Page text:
After having lived in Tennessee, I missed this wonderfully versatile plant when I moved back to Indiana.  Someone gave me a piece of a plant to start my own again.
For some reason, it just did not flourish.  In spite of water and sunshine, it just did not like the transplant.

Discouraged with the plants, there were two of them, I let them go.  In the fall the Black-Eyed Susans I planted in another section of the flower bed self-seeded and grew up near the rhubarb the following spring.  Spindly stalks of rhubarb managed to come up, but by midsummer, the Black-Eyed Susans took over.

Now, my friend, Margaret, identified a weed as a “plant out of place.”  A flower that I enjoyed and deliberately planted was becoming a weed.  This year the rhubarb did not even make a weak attempt at emerging.  It was simply choked out.

What’s sad is that the rhubarb was not choked out by something bad.  Good things become bad if they are allowed to flourish in the wrong place.  There are so many good things we do that take over our lives and choke out the very thing we need and would enjoy the most:  a healthy relationship with Jesus.  Don’t let those good things take over.  Keep them in their place.

It is my hope that I’ll find some freshly pulled rhubarb at the local Farmer’s Market so I can have at least one pie this year.

His Plan for Me

I found these penetrating lines this morning enclosed in a sermon by L. Ravenhill.  I just felt I needed to share it.

His Plan For Me

When I stand at the Judgment Seat of Christ
And He shows His plan for me,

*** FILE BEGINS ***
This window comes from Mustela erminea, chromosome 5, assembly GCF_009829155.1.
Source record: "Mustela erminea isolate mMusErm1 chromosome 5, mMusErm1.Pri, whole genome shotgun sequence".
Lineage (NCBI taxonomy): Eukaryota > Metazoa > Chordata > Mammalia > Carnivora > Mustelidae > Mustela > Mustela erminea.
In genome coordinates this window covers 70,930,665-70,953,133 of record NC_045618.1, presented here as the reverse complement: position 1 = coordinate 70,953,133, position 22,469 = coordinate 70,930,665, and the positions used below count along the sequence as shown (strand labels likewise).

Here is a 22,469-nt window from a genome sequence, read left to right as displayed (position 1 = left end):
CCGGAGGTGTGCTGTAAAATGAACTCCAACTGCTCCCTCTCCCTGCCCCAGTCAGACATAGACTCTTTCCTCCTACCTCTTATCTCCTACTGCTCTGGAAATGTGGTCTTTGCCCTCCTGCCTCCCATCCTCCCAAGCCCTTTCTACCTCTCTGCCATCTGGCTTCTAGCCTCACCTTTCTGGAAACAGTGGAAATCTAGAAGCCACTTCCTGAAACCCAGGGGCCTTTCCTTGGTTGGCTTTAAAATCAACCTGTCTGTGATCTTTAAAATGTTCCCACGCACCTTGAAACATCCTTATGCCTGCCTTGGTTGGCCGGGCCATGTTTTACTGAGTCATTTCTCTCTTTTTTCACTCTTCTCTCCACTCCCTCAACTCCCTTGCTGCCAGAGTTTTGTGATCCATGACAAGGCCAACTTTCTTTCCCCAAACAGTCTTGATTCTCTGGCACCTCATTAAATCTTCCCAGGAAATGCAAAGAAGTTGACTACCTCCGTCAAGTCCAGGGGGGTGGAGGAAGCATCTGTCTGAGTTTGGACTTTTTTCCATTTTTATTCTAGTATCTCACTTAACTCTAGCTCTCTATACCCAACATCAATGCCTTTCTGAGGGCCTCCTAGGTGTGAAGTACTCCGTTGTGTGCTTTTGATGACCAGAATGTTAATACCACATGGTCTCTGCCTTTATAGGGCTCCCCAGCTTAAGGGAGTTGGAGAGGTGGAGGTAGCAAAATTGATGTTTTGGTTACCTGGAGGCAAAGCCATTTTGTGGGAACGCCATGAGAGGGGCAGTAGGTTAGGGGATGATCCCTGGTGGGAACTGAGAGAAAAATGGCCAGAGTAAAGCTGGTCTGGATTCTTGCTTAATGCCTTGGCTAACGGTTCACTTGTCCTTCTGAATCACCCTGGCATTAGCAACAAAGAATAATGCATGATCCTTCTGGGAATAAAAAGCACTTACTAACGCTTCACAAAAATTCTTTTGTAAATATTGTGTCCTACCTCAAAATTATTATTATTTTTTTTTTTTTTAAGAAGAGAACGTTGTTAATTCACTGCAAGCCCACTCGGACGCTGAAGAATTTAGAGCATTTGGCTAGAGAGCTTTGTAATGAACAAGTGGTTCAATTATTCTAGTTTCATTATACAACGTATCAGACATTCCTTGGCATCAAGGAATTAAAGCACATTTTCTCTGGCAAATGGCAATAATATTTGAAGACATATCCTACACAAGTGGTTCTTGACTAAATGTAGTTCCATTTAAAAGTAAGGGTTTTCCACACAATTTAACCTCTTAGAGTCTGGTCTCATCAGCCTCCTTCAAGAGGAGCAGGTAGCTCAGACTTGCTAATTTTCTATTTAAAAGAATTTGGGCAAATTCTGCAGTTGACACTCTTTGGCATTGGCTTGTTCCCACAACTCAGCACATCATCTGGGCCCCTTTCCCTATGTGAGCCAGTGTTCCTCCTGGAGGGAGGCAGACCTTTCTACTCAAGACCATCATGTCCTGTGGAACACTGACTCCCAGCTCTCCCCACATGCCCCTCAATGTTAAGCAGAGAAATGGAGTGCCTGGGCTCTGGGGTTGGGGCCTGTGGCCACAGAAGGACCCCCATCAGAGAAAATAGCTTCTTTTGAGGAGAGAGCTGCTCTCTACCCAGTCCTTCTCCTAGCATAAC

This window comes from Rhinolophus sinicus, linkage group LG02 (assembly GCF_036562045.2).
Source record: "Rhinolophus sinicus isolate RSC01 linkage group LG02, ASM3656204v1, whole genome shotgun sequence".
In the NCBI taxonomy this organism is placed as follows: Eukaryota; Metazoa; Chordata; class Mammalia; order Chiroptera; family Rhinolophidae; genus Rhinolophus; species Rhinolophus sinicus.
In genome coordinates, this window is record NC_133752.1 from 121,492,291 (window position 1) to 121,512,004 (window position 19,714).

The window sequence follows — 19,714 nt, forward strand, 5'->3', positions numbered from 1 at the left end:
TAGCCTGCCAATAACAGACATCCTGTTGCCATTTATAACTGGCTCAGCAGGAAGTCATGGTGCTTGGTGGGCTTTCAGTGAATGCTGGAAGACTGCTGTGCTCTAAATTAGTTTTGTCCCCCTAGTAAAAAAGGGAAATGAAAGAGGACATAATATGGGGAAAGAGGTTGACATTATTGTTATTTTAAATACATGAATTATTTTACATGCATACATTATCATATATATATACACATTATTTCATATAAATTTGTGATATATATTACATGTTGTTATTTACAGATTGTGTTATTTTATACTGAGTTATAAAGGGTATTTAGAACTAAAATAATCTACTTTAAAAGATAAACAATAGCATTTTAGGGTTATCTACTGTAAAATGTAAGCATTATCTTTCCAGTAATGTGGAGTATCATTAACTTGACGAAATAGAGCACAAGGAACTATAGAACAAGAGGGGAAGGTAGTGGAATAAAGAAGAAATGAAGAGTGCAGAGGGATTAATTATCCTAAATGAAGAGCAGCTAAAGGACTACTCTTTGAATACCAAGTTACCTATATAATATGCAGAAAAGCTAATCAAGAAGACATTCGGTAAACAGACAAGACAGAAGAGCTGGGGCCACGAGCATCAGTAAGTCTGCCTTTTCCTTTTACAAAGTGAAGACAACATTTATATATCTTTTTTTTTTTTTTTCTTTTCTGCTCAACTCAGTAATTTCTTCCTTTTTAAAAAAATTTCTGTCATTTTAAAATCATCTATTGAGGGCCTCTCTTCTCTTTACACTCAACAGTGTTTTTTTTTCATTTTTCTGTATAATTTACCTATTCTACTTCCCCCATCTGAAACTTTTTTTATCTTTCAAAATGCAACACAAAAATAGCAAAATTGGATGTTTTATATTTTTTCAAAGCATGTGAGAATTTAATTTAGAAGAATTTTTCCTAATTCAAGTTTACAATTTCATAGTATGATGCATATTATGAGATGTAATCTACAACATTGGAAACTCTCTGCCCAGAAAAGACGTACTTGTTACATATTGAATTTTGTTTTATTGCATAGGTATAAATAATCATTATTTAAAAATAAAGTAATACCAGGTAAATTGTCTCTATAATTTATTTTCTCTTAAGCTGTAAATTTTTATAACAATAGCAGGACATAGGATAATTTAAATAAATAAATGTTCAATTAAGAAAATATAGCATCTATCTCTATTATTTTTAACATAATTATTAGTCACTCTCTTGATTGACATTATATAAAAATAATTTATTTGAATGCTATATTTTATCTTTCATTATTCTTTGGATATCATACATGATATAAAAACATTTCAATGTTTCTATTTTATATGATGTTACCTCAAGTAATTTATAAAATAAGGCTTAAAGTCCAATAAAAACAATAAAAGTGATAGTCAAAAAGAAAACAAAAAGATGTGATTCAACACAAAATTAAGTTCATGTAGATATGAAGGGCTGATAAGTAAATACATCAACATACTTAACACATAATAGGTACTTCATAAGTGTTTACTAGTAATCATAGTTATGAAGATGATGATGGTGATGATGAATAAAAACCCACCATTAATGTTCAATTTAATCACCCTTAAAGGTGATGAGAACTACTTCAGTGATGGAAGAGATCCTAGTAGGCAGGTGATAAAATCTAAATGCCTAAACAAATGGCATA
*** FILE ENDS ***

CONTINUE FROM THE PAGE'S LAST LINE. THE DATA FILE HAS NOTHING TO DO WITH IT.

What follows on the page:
The plan of my life as it might have been
Had He had His way – and I see
How I blocked Him here, and checked Him there,
And I would not yield my will,
Will there be grief in my Savior’s eyes,
Grief though He loves me still?
Would He have me rich and I stand there poor,
Stripped of all but His grace,
While memory runs like a hunted thing,
Down the paths I cannot retrace.
Lord, of the years that are left to me
I give them to Thy hand
Take me and break me and mold me,
To the pattern that Thou hast planned!
-Author Unknown

Let’s Sing!

This morning I heard a presentation by a woman who is head of a local nursing home unit that houses dementia patients.  In her presentation she said that the memory holds on to music until the very last of our lives.  Music is used in therapy with those suffering with end- of-life dementia.  I thought that interesting in light of yesterday’s conversation I had with long-time friends.

Yesterday I had the pleasure of working with some ladies that I had not seen in several years.  They live in the county next to mine and I had the honor of teaching their children in the past.  We caught up on some past experiences and how the children were doing of course, but then our conversation while we worked in a volunteer place turned to the topic of ministering to others through song.

One of the ladies, Betty, has a son-in-law that sang in the first quartet that my son sang in.  It is a good memory.  Steve was very tall and David, my son, was very short and the youngest in the group.  I’ve known Betty for many years but did not know until today that she plays the dulcimer and sings.  Our conversation included the memory of many good songs of the years our children were younger and the days of afterglow meetings at church when the teens stayed and just sang. It certainly strengthened my faith in my younger years to be part of those afterglow times.